Dec 30, 2009

Favourites of the Decade, if such a thing is at all possible...

You know, making up a list of favourite books of the year is hard enough, but of the decade? Sheesh.

I'm not sure if I can even adequately create such a list - there's a hell of a lot of novels published in the last ten years that I never read, most of them the critical blockbuster darlings. So any list I make cannot help but be inadequate. Years from now, I'll still be reading books from this decade, and the list will invariably change. Forget years, how about days from now - I'm just starting China Mieville's
The City & The City, and can't help but think it could already make the list.

And what about fairly recent books? Sometimes, only the passage of years allows me to fully appreciate how a novel has affected me over the long-term. I'm sure I'll be coming back to Jeff Vandermeer's
Finch or Jedediah Berry's The Manual of Detection at some point, but it's just too soon to make a final judgment at the moment.

But this is
my blog, and as such, is an inherently self-serving enterprise. So it behooves me to go through the years and pick a few choice winners, even if the whole process is tainted by irrelevancy.

Actually, what is most surprising about the last ten years is how many books I cannot remember reading, but am sure that I have. I read
The Tent? Really? It was short stories, that I remember, but after that, pfft. Nothing. Ditto Vernon God Little, although I think I liked that one. I even defended The Solitude of Emperors at a McNally Robinson Giller event, but right now, couldn't tell you word one about the plot.

Also, many of my favourite authors are nowhere to be seen. Stephen King is absent (although Under the Dome is on my TBR pile). No Clive Barker. No John Irving. No William Kotzwinkle.

So here is, in place of an objective, quantifiable list, are the novels published in last decade or so that have made a true, lasting impression on me. These are the personal favourites, the novels I could reread on a moment's notice; if I included all the novels that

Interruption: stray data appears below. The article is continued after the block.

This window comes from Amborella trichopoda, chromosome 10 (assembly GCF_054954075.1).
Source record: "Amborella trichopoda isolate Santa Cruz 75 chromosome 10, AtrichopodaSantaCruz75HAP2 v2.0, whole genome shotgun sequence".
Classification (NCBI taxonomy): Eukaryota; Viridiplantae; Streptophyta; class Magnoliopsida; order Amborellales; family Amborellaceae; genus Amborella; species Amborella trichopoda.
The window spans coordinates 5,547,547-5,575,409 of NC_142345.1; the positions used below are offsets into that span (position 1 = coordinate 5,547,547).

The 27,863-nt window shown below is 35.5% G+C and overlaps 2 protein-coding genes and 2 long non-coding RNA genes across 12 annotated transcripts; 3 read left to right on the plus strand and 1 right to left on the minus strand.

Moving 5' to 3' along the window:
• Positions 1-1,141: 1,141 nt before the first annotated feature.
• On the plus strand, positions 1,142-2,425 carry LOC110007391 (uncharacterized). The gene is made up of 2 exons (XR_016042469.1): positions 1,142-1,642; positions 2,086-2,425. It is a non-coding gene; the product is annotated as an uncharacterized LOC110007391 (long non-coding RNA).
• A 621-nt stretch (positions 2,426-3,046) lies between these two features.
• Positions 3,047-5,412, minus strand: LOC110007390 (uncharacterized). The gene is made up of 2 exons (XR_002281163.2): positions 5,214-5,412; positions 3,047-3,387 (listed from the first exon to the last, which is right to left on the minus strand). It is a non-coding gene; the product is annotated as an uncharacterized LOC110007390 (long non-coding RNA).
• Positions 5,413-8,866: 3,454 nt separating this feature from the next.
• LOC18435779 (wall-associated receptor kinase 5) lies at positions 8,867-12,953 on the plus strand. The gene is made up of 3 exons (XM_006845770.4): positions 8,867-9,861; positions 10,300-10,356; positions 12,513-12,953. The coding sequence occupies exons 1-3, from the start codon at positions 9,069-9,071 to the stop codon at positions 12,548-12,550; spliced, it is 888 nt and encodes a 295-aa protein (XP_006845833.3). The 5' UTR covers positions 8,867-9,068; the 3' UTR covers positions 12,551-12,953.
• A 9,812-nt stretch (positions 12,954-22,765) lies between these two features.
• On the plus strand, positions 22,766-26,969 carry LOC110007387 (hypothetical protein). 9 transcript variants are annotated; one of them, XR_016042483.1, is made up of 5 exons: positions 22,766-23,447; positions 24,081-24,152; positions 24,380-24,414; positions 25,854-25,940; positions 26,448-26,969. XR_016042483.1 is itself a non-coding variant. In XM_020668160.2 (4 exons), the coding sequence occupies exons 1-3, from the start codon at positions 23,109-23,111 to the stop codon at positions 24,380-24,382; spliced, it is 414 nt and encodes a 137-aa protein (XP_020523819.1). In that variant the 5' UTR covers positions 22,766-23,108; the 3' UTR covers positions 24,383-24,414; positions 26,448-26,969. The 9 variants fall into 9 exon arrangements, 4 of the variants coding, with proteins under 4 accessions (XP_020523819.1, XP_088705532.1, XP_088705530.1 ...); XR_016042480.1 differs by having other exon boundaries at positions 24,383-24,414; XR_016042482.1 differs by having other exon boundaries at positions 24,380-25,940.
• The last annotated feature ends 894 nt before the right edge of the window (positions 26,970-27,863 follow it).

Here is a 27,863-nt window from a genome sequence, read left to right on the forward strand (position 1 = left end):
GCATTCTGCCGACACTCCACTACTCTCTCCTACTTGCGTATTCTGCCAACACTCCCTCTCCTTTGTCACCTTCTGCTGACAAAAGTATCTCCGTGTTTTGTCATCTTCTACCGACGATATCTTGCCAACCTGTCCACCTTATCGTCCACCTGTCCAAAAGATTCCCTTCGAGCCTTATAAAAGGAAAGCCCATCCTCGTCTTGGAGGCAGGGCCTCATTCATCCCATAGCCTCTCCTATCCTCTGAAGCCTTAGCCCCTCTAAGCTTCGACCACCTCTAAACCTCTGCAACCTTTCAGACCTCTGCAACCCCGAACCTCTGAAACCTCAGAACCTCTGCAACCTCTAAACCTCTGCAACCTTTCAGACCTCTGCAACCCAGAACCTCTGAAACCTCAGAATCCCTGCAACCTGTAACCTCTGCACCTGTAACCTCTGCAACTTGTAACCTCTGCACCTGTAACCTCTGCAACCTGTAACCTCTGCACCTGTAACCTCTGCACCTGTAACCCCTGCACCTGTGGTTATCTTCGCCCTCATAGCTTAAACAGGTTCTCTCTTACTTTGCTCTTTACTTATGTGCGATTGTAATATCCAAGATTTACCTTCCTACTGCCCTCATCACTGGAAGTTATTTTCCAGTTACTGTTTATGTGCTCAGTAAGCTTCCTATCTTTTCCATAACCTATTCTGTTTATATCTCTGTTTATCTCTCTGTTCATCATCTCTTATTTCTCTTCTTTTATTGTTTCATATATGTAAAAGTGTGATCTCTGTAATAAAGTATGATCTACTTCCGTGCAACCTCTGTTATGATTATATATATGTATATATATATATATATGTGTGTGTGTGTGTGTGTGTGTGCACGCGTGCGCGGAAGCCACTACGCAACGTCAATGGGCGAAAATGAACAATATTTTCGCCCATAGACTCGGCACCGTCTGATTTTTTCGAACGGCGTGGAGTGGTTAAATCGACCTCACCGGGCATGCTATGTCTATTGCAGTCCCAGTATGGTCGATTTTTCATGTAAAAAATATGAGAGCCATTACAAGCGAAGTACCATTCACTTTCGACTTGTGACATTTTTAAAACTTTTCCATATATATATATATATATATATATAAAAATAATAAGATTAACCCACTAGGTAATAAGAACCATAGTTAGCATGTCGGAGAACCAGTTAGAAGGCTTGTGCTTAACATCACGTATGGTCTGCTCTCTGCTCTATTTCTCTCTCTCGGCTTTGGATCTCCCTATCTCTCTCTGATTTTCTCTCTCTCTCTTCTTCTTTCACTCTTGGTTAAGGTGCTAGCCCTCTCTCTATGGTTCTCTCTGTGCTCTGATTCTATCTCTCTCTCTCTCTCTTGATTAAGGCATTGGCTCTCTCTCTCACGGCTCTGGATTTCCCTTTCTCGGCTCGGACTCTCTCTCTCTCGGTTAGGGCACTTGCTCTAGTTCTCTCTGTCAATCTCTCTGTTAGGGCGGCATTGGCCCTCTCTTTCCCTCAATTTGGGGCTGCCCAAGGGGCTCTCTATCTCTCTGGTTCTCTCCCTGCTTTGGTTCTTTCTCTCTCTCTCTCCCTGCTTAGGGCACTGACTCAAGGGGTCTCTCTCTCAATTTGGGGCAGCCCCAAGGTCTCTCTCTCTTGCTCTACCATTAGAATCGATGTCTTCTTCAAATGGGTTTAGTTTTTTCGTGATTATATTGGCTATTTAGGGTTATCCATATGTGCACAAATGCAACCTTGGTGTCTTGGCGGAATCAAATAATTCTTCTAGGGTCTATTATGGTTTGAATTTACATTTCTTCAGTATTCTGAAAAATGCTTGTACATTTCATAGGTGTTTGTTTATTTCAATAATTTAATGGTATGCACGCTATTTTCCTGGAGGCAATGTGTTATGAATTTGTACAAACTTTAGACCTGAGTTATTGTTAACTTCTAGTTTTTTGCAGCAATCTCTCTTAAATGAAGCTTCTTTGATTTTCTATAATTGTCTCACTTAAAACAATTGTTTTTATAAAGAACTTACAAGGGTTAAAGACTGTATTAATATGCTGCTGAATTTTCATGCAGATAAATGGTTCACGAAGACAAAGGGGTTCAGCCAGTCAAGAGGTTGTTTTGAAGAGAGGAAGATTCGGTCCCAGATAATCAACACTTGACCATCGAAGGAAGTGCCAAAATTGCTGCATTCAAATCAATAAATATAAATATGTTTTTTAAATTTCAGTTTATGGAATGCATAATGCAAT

almost made the cut, the list would be endless. They run the gamut, from serious to silly, from sci-fi to sedate, from s-word to other s-word. These are the novels that made me want to write, and the novels that made me want to quit writing altogether. (All links are to pages from LibraryThing, the Internet's pre-eminent site for cataloguing essentially useless collections.)

The Big Why (2004), by Michael Winter - my favourite Canadian novel of the past ten years.
The Book of Illusions (2002), by Paul Auster - Maybe Auster's least-appreciated novel, but my favourite from him since City of Glass.
The Brief History of the Dead (2006), by Kevin Brockmeier - I cried at the end.
The Crash of Hennington (2003), by Patrick Ness - Weird, glorious satire.
Firmin: Adventures of a Metropolitan Lowlife (2006), by Sam Savage - I wish I wrote this one, it said so many things I wanted to say so much better than I ever could.
From the Notebooks of Dr. Brain (2007), by Minister Faust - Best superhero novel I ever read, right up there with Watchmen.
The Fortress of Solitude (2003), by Jonathan Lethem - I will never forget this novel, if only for the fantastic character name of Mingus Rude.
Inside (2006), by Kenneth J. Harvey - Harvey never disappoints, but Inside is a pared-down masterpiece.
Jonathan Strange and Mr. Norrell (2004), by Susanna Clarke - I practically ate this book whole.
Lamb: The Gospel According to Biff, Christ's Childhood Pal (2002), by Christopher Moore - Damn, this was funny.
The Life of Pi (2003), by Yann Martel - It's gotten a huge backlash, but Martel's fable etched a deep trench in my soul.
ManBug (2006), by George K. Ilsley - Best romance I've ever read.
The Minotaur Takes a Cigarette Break (2000), by Steven Sherrill - Greatest title on the list, and a wonderfully odd ode to loneliness.
Norman Bray, in the Performance of his Life (2004), by Trevor Cole - Captures the antics of age (and ageing actors) as perfectly as anything I've ever read. Also, the funniest Canadian novel in a long time.
Oh Pure and Radiant Heart (2005), by Lydia Millet - A satire as penetrating as Vonnegut and as heart-felt as, well, Vonnegut.
Planet Reese (2007), by Cordelia Strube - This one was a surprise to me, too, but Strube's satire has lingered with me.
Quicksilver (2003), by Neal Stephenson - Sheer insane brilliance.
Rant: An Oral Biography of Buster Casey (2007), by Chuck Palahniuk - I saw J.G. Ballard in this tale.
A Small and Remarkable Life (2006), by Nick Di Chario - Theodore Sturgeon's heir.
Winkie (2006), by Clifford Chase - Again, I wish I wrote this fable/satire of terrorism and stuffed animals.

So, there you go, a little glimpse into my life via the novels of the past ten years I cannot imagine living without. If you read them on my say-so, great. If you like them, terrific. If you hate them, why are you taking advice from me anyway?

See you in twenty-ten, y'all.

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